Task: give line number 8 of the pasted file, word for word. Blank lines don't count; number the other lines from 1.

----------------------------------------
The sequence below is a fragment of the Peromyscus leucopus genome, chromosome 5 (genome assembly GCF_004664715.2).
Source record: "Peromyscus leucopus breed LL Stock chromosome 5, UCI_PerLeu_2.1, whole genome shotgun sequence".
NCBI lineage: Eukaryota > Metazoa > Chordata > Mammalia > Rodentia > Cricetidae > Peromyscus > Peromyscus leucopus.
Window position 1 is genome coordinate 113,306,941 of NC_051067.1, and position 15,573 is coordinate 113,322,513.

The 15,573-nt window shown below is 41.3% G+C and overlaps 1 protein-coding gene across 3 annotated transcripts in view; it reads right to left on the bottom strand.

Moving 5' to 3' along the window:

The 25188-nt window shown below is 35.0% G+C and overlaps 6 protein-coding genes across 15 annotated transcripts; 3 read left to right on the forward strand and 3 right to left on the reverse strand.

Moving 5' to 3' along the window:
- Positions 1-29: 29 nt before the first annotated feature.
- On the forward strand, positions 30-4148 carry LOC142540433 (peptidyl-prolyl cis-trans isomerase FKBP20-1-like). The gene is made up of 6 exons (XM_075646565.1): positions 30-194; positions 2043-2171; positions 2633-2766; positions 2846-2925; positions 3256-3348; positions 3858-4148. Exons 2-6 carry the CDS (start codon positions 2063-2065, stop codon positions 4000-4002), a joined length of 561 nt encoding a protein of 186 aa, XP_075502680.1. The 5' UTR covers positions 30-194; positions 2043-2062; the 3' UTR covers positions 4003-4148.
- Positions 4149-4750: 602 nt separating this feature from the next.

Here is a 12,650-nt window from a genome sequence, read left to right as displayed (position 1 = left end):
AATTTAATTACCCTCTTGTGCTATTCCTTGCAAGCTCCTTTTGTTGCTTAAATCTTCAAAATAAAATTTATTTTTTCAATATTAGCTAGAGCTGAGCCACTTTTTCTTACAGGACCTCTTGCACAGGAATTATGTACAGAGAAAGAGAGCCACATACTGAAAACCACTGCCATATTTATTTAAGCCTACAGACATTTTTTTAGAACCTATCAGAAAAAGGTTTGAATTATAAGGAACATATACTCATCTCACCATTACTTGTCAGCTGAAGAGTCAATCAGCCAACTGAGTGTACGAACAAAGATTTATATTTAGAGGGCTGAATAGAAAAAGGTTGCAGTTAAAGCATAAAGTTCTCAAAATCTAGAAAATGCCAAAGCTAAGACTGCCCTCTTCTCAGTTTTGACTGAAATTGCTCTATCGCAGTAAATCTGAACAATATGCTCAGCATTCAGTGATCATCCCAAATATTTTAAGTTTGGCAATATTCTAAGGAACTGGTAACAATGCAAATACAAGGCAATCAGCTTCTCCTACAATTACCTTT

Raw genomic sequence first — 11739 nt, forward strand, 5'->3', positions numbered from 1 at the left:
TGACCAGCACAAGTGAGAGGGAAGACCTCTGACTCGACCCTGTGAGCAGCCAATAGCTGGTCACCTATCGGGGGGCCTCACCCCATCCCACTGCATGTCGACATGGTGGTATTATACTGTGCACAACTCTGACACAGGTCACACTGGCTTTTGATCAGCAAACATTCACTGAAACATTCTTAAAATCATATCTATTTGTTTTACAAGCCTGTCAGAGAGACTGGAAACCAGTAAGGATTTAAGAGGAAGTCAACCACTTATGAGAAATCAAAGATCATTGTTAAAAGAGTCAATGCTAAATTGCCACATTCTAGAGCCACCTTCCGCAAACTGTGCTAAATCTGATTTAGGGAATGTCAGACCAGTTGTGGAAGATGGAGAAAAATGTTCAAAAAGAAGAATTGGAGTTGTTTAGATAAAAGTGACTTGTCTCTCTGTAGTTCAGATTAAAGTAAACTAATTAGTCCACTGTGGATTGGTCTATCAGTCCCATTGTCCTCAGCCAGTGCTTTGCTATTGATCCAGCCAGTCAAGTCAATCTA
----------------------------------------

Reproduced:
Moving 5' to 3' along the window: